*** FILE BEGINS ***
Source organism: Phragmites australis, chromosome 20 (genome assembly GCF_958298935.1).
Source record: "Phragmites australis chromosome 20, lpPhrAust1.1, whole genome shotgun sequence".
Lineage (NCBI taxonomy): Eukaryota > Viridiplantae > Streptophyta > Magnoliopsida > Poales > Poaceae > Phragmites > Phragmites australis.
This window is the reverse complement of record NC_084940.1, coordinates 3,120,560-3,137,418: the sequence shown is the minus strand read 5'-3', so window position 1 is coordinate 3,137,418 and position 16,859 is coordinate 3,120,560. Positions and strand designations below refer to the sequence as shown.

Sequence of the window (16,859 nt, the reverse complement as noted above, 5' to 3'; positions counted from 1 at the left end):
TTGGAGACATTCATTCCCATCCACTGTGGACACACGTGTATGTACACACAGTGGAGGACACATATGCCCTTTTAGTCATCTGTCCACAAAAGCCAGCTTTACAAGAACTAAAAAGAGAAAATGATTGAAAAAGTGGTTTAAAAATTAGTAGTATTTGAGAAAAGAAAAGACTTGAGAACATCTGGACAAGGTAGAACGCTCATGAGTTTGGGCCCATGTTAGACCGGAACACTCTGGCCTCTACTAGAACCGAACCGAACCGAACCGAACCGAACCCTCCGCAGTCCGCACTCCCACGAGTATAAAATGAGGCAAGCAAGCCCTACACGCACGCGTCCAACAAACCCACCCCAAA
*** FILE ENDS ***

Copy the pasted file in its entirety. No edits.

Source organism: Phragmites australis, chromosome 20 (genome assembly GCF_958298935.1).
Source record: "Phragmites australis chromosome 20, lpPhrAust1.1, whole genome shotgun sequence".
Lineage (NCBI taxonomy): Eukaryota > Viridiplantae > Streptophyta > Magnoliopsida > Poales > Poaceae > Phragmites > Phragmites australis.
This window is the reverse complement of record NC_084940.1, coordinates 3,120,560-3,137,418: the sequence shown is the minus strand read 5'-3', so window position 1 is coordinate 3,137,418 and position 16,859 is coordinate 3,120,560. Positions and strand designations below refer to the sequence as shown.

Sequence of the window (16,859 nt, the reverse complement as noted above, 5' to 3'; positions counted from 1 at the left end):
TTGGAGACATTCATTCCCATCCACTGTGGACACACGTGTATGTACACACAGTGGAGGACACATATGCCCTTTTAGTCATCTGTCCACAAAAGCCAGCTTTACAAGAACTAAAAAGAGAAAATGATTGAAAAAGTGGTTTAAAAATTAGTAGTATTTGAGAAAAGAAAAGACTTGAGAACATCTGGACAAGGTAGAACGCTCATGAGTTTGGGCCCATGTTAGACCGGAACACTCTGGCCTCTACTAGAACCGAACCGAACCGAACCGAACCGAACCCTCCGCAGTCCGCACTCCCACGAGTATAAAATGAGGCAAGCAAGCCCTACACGCACGCGTCCAACAAACCCACCCCAAA